On the Wings of Spring

By Gary Lewis

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We joined the hunt in progress a few miles outside of Klamath Falls. Brad Douglas parked the Expedition a quarter mile away. A field of white decoys shimmered in the afternoon sun. Then on the horizon, white snow goose wings winked against the sky, and a mass of birds seemed to lift out of the marsh, then tip and descend over the faux flock.

A single goose tumbled and then another and two hundred geese beat higher. Then we heard the shots on the wind.

We crossed the field as the hunters stepped from their coffin blinds to pick up their geese. Outfitter Darren Roe sent Georgie to retrieve a goose from the river. Kurt Ploetz had already bagged his limit. I took his place while he began to plan dinner.

There were birds on the horizon again. We shut the doors and peered at the sky through the straw that concealed us.

Before us, five dozen Dave Smith specklebelly decoys turned on their stakes and ten dozen snow geese dekes – full-bodies, shells and socks – rippled with the wind.

Sixty geese winged low over the river behind us, then tipped and wheeled, feet down on their final approach. "Take ‘em," Darren shouted. The 20-gauge Benelli thumped and a Ross goose folded in front of me. To my right, Darren and the others found their targets.

Spring (Almost) Goose Hunting

In the Klamath Basin, they're calling this the spring goose season, but technically, it's a late-winter hunt, focused on snow geese, Ross and the greater white-fronted goose. From late February into the second week of March, ODFW biologists use hunters to shift crop damage pressure from private croplands to the refuges in the Klamath Basin.

In the fall, white geese and white-fronted geese (a.k.a. specklebellies or specks) wend their way south to winter in California, New Mexico, Texas and Louisiana. In January, they start their way back north and many birds stop off in the Klamath Basin for two months or so.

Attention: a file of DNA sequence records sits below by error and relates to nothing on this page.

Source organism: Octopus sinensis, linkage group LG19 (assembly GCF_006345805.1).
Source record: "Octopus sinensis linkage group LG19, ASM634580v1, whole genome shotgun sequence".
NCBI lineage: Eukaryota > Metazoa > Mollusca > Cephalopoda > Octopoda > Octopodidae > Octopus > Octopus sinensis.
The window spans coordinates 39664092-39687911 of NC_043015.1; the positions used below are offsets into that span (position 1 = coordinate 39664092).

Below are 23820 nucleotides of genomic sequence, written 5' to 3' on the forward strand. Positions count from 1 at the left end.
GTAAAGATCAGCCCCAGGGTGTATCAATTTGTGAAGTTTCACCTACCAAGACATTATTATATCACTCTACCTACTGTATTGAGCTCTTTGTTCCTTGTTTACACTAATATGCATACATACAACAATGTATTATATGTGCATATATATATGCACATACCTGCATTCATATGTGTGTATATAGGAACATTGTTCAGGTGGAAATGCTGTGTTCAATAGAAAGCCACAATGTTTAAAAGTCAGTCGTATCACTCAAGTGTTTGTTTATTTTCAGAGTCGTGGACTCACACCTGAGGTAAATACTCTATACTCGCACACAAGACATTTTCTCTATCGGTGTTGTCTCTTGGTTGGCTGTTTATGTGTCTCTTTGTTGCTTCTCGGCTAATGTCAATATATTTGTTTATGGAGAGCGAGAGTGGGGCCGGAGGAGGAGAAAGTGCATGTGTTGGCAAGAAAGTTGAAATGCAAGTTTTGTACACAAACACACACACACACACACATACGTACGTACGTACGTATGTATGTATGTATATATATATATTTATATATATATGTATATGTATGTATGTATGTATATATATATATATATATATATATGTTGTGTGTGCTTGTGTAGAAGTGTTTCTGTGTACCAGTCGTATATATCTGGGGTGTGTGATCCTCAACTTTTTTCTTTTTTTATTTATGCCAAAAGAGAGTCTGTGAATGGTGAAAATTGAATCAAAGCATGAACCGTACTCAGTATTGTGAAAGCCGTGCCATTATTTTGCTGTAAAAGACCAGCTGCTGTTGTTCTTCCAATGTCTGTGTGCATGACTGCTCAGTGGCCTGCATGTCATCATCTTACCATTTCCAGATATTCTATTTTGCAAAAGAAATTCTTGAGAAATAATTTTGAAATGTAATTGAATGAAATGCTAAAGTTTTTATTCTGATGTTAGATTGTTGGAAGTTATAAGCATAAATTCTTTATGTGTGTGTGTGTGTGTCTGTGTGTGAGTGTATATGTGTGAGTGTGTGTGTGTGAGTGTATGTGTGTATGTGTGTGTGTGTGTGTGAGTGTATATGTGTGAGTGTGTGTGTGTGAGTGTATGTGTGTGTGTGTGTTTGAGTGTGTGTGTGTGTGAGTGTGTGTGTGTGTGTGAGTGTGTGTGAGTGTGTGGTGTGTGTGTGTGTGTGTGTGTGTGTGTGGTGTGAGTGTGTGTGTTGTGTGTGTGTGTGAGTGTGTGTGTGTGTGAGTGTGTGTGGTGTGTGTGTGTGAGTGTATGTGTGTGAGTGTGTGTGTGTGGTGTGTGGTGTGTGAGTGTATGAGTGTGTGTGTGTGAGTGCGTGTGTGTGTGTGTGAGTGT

There are 300,000 excess white-fronted geese above management objective for the basin," Roe said. Not to mention the snow geese.

"The farmers' fields are just starting to green-up and get their new growth and the birds hit it and just keep grinding it down and the crops don't get a chance," Roe said. "These birds are feeding on anything from winter wheat to alfalfa and orchard grass hay. All that protein is important to their northern migration, but there is a lot of protein on the refuge."

Game managers are trying to encourage the birds to stay on the refuge. With one day left in the season, it seemed the geese needed more encouragement.

Encouragement for Wayward Waterfowl

At five in the morning, we headed east to Dairy. When Darren switched off the engine, we could hear thousands of geese gabbling in the dark. We set the decoys – specks to the right side and snows on the left, with a big 'landing zone' in the middle, then worked the next two hours breaking ice to give the birds open water.

For the first several hours skeins of white geese and specks drifted across the sky, too high to shoot. Time and again, specks or snows set their wings to drop in then wheeled out without giving us a shot. At lunchtime, we uprooted the snow geese socks which might have seemed suspect without a breeze to animate them.

Caleb Coaty, of Klamath Falls, joined us for the afternoon hunt. We dozed in our blinds. A tiny bird picked its way through the tules, finding its food in the safety of the reeds. We inspected each other from three feet away.

We were saying goodbye to waterfowl season and hello to spring. It was my second goose hunt of the season; for Roe, it was his 117th day in the marsh. Roe had positioned me at the point of the tules where I had the best view and the best shot.

"Four birds coming," I whispered. "Specks." We lowered our heads into the tules and watched between the reeds. They swung wide and then circled, lower now, at the extreme limit of the 20-gauge's range. Four specks circled again, but one seemed to distrust our setup and broke away. The other three tipped in and spread their wings.

My gun came up, stock welded to cheek, bead on its mark. Caleb's gun spoke second and Darren dropped the third bird as it turned. One skeptical speck sailed away toward the refuge with all the encouragement he needed.

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